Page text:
Figure 1
(a) Stress-strain curves of fibre mats of PMMA/PEO blends with 0, 5, 12.5 and 25 wt% of PEO (note the split strain-axis to reveal the strain at break for the fibre mats with the highest toughness. (b) Toughness as a function of PEO content and cellulose ...
Table 1
Mechanical data and fibre morphology of electrospun PMMA/PEO fibre mats with different amounts of PEO, data for solvent-cast films and extruded bars of the PMMA with 25 wt% PEO. Highest values are bold

Necking phenomena in toughness-improved PMMA fibres

Fig. 2a shows the tensile testing curve recorded during in-situ SEM analysis of the fibre mat consisting of PMMA fibres with 25 wt% PEO. The testing stage was stopped at different strain levels; 4, 8, 20, 40 and 100% – to investigate the failure behaviour of the fibre mat (Figs. 2 c–f). A progressive thinning and sequential failure of individual fibres explained the gradual decrease in stress with increasing strain, when individual fibres fractured. Higher magnification micrographs of individual fibres showed that all the fibres deformed via extensive necking and plastic deformation before failure. Necking was observed already at the early stage of the deformation (8% strain, Fig. 2d) and when the strain was increased the necked regions propagated uniformly along the fibres until complete fibre mat failure occurred between 130 and 150% strain. The formation of the necks resulted in an average reduction in fibre cross–sectional area from 3.8 µm2 to 0.5 µm2 (10 observed fibre necks). The true stress in the fibres necks could therefore be calculated to be ca. 150 MPa before failures started to appear at 40% strain and an engineering stress of 14.8 MPa.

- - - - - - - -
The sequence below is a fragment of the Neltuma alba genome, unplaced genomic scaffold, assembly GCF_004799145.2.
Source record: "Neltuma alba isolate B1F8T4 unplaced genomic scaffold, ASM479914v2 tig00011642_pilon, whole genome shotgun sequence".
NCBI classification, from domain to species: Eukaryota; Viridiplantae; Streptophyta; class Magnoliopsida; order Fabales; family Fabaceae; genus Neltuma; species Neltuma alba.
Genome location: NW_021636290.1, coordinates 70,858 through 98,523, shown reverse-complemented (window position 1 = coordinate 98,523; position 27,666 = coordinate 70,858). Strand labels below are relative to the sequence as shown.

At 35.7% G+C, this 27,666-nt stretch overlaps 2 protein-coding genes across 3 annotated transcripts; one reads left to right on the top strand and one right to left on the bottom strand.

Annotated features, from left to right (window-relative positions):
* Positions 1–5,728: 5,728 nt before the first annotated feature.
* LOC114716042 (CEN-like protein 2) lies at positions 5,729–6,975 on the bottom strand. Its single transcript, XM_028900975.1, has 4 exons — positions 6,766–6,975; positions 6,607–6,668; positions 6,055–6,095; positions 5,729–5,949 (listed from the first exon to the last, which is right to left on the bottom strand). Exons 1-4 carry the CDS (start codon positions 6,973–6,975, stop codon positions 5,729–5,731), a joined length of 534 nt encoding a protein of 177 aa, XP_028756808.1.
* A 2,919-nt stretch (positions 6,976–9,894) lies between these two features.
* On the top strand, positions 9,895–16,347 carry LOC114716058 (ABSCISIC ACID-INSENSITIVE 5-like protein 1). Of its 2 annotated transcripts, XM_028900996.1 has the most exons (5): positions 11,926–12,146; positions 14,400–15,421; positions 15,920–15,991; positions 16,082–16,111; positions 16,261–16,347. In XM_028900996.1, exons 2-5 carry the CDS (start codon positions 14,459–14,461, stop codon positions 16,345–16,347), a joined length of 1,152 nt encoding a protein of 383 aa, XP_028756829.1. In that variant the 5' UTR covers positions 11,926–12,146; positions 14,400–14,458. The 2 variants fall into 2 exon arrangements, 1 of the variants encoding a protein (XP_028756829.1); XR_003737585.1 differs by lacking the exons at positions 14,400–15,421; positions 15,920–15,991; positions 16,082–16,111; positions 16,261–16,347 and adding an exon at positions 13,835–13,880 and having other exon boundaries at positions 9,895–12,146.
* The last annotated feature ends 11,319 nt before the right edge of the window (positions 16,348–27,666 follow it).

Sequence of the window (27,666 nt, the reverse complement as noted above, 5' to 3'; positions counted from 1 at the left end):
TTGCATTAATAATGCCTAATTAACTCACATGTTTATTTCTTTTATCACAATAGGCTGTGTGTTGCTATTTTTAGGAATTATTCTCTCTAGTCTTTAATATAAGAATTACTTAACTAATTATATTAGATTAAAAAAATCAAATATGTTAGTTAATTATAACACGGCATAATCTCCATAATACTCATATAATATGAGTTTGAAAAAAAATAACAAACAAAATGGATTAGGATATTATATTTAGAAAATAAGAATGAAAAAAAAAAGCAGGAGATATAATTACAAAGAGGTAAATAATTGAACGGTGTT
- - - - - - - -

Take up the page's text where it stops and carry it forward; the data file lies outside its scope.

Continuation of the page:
Figure 2
(a) In-situ SEM tensile testing curve of electrospun PMMA with 25 wt% PEO fibres; (b) high resolution micrograph of an early developed fibre neck; (c) the fibre mat prior to tensile testing; (d) multiple parallel necking of individual fibres at 8% strain; ...